Cruciferous Veggie Compound May Suppress Tumor Growth4 years ago
Posted on May 16, 2019, 8 p.m.
Cruciferous vegetables such as broccoli contain a compound that may be a weapon in the battle against cancer as it has been found to inactivate the WWP1 gene which contributes to growth of several common human cancers, as published in Science.
Researchers from the Cancer Center and Cancer Research Institute have been able to successfully target WWP1 with the cruciferous compound to suppress tumor growth in cancer prone lab animals and human cells.
“We found a new important player that drives a pathway critical to the development of cancer, an enzyme that can be inhibited with a natural compound found in broccoli and other cruciferous vegetables. This pathway emerges not only as a regulator for tumor growth control, but also as an Achilles’ heel we can target with therapeutic options.” says Pier Paolo Pandolfi, MD, PhD.
This conclusion was reached by addressing the well known tumor suppressive gene PTEN. Humans have 2 copies of this gene from both parents, which is often mutated, deleted, down regulated, or silenced in the presence of cancers, but both genes are rarely affected rather just diminished. Molecules and compounds that regulate PTEN were located to investigate how to return levels of PTEN to normal in a cancerous setting in order to regain its suppressive traits; WWP1 was found to produce the enzymes responsible for tamping the tumor suppressive activity of PTEN.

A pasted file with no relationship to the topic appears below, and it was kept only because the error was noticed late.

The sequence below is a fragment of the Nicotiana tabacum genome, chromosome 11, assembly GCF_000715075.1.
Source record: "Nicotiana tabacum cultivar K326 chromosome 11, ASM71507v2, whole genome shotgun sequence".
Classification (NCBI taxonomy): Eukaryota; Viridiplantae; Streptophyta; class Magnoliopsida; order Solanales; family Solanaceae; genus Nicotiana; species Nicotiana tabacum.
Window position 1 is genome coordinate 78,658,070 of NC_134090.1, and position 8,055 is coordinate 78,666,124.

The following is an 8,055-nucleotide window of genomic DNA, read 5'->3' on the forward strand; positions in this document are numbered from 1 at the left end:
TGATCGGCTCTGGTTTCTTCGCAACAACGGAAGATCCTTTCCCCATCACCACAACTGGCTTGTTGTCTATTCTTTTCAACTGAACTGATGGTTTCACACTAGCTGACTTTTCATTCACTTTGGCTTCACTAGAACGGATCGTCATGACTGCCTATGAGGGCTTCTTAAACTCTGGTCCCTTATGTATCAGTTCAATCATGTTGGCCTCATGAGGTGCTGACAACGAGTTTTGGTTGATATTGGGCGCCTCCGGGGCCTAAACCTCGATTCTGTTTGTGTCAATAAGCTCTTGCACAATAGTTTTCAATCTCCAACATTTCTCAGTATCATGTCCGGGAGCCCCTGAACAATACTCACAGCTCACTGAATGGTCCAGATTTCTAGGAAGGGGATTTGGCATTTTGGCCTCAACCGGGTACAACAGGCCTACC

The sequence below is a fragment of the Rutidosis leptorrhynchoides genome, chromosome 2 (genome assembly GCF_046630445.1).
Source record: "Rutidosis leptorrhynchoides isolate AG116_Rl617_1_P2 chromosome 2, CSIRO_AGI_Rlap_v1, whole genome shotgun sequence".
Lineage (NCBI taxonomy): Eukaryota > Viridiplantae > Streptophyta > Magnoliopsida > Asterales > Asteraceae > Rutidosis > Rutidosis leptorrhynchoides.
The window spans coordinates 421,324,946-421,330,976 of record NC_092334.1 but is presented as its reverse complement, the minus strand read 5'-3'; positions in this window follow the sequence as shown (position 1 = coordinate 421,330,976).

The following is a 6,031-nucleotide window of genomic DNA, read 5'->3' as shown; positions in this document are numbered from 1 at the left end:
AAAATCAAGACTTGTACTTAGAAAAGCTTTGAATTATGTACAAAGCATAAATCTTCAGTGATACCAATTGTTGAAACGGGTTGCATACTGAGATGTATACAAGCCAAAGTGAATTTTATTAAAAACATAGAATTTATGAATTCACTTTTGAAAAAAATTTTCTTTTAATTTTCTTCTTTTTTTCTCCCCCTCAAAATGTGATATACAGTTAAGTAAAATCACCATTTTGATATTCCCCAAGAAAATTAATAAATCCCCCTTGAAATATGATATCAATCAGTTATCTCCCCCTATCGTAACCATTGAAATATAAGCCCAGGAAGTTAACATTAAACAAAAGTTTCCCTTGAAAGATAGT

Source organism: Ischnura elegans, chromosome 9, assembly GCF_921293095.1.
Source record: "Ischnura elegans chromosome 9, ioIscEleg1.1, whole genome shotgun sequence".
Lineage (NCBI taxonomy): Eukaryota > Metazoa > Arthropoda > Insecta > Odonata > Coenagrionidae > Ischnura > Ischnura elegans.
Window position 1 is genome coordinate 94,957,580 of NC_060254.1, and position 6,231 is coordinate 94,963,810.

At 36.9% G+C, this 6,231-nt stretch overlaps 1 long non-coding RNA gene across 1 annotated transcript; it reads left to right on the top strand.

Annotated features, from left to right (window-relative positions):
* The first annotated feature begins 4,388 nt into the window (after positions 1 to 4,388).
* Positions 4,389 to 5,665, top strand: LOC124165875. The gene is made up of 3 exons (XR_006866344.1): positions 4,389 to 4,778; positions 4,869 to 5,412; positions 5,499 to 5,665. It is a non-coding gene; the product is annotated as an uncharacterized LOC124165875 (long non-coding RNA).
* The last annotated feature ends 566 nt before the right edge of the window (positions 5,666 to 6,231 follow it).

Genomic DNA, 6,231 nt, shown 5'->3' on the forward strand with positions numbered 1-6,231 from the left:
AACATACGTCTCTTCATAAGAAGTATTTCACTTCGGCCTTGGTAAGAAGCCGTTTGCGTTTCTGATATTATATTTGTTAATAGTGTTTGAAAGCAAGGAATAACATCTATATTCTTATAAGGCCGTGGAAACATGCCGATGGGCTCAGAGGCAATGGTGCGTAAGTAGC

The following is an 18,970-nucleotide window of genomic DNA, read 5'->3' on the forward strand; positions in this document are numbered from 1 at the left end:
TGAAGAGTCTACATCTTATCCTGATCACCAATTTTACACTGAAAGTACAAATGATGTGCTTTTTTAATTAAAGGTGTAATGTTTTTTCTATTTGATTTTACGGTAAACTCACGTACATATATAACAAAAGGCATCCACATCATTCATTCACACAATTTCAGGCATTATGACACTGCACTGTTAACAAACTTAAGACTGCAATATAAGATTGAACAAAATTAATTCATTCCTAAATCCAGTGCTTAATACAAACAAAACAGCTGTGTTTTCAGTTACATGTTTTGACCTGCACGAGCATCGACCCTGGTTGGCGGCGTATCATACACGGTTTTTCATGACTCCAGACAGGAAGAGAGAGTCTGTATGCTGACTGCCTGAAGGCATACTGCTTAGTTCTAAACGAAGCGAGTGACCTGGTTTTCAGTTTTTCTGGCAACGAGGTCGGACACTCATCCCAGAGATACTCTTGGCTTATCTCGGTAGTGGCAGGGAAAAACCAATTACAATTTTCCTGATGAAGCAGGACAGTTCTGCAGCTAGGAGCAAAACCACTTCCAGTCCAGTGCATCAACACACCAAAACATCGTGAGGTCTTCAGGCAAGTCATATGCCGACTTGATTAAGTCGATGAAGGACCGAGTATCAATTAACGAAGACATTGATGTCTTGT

Further investigation revealed that the indole-3-carbinol molecule found in cruciferous vegetables such as broccoli may be the key to combating WWP1. Administering I3C to cancer prone animals was observed to inactivate the WWP1 compound which allowed PTEN to regain its suppressive abilities. The team hopes to continue to build on this research to develop WWP1 inhibiting treatments.
Upping intake of cruciferous vegetables such as broccoli, cabbage, Brussel sprouts, kale, and cauliflowers to boost PTEN efficiency won’t hurt, however, according to the researchers you would need to consume about 6 pounds of uncooked Brussels sprouts per day to reap a serious anticancer benefit.
“Either genetic or pharmacological inactivation of WWP1 with either CRISPR technology or I3C could restore PTEN function and further unleash its tumor suppressive activity. These findings pave the way toward a long-sought tumor suppressor reactivation approach to cancer treatment.”
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